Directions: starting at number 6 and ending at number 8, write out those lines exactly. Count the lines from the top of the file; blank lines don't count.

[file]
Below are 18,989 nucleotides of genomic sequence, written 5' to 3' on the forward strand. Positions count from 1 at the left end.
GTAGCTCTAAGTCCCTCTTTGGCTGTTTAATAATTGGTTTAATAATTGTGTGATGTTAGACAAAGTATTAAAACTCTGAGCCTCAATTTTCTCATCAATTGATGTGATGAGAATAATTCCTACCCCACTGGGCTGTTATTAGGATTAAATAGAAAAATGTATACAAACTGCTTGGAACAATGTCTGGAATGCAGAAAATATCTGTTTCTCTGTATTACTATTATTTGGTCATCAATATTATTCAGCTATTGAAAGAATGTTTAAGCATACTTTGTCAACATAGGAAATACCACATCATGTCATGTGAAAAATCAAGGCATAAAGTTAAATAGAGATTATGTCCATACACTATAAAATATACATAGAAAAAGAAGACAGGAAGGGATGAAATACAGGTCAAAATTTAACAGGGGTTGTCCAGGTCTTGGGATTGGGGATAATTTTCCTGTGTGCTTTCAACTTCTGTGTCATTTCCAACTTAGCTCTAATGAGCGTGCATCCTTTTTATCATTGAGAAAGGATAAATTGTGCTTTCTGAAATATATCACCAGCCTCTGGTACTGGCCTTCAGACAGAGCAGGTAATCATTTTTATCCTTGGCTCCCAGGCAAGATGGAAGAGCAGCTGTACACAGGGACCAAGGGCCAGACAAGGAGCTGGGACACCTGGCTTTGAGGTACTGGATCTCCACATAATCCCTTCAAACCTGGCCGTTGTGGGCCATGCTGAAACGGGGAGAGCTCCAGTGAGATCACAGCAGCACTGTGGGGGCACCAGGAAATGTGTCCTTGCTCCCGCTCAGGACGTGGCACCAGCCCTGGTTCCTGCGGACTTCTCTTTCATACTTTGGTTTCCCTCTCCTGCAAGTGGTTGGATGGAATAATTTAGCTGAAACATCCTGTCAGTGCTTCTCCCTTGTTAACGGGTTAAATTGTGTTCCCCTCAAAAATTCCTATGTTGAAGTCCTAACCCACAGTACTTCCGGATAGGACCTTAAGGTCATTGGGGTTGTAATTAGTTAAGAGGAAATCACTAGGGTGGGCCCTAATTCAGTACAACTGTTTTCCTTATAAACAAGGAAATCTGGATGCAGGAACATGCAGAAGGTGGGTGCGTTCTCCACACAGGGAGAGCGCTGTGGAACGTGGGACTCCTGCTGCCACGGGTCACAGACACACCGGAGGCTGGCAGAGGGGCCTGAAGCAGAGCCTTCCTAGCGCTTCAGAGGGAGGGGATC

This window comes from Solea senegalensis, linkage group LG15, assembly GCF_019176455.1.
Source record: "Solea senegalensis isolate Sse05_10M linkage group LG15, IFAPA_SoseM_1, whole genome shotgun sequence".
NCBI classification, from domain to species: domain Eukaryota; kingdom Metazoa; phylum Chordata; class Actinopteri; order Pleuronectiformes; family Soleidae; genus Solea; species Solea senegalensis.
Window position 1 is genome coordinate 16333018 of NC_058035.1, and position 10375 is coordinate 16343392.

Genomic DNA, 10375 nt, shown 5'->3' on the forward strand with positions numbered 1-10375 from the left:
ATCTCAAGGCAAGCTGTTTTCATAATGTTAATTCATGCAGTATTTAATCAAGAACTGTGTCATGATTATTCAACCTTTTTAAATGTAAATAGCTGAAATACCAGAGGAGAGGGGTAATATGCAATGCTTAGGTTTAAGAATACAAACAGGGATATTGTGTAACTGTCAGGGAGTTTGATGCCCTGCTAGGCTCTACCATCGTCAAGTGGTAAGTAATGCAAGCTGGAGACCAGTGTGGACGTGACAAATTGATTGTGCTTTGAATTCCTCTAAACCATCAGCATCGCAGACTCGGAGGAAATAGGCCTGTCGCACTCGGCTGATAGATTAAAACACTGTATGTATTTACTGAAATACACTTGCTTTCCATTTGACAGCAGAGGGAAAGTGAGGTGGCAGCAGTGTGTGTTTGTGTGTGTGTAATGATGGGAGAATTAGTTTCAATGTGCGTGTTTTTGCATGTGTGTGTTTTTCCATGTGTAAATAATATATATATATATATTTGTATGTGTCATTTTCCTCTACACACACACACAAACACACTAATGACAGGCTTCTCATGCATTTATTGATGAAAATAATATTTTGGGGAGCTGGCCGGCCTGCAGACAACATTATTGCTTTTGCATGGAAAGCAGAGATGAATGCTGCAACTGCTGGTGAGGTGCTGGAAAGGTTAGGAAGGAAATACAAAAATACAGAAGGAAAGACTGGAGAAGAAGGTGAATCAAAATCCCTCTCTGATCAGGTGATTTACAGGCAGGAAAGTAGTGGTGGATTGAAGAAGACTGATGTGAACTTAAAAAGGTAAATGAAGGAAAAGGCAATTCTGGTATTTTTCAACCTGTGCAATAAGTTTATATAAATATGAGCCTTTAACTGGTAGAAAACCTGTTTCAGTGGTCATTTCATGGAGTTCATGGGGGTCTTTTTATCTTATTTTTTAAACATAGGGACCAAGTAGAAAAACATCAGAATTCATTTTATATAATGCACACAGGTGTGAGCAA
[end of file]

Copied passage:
Window position 1 is genome coordinate 16333018 of NC_058035.1, and position 10375 is coordinate 16343392.

Genomic DNA, 10375 nt, shown 5'->3' on the forward strand with positions numbered 1-10375 from the left:
ATCTCAAGGCAAGCTGTTTTCATAATGTTAATTCATGCAGTATTTAATCAAGAACTGTGTCATGATTATTCAACCTTTTTAAATGTAAATAGCTGAAATACCAGAGGAGAGGGGTAATATGCAATGCTTAGGTTTAAGAATACAAACAGGGATATTGTGTAACTGTCAGGGAGTTTGATGCCCTGCTAGGCTCTACCATCGTCAAGTGGTAAGTAATGCAAGCTGGAGACCAGTGTGGACGTGACAAATTGATTGTGCTTTGAATTCCTCTAAACCATCAGCATCGCAGACTCGGAGGAAATAGGCCTGTCGCACTCGGCTGATAGATTAAAACACTGTATGTATTTACTGAAATACACTTGCTTTCCATTTGACAGCAGAGGGAAAGTGAGGTGGCAGCAGTGTGTGTTTGTGTGTGTGTAATGATGGGAGAATTAGTTTCAATGTGCGTGTTTTTGCATGTGTGTGTTTTTCCATGTGTAAATAATATATATATATATATTTGTATGTGTCATTTTCCTCTACACACACACACAAACACACTAATGACAGGCTTCTCATGCATTTATTGATGAAAATAATATTTTGGGGAGCTGGCCGGCCTGCAGACAACATTATTGCTTTTGCATGGAAAGCAGAGATGAATGCTGCAACTGCTGGTGAGGTGCTGGAAAGGTTAGGAAGGAAATACAAAAATACAGAAGGAAAGACTGGAGAAGAAGGTGAATCAAAATCCCTCTCTGATCAGGTGATTTACAGGCAGGAAAGTAGTGGTGGATTGAAGAAGACTGATGTGAACTTAAAAAGGTAAATGAAGGAAAAGGCAATTCTGGTATTTTTCAACCTGTGCAATAAGTTTATATAAATATGAGCCTTTAACTGGTAGAAAACCTGTTTCAGTGGTCATTTCATGGAGTTCATGGGGGTCTTTTTATCTTATTTTTTAAACATAGGGACCAAGTAGAAAAACATCAGAATTCATTTTATATAATGCACACAGGTGTGAGCAA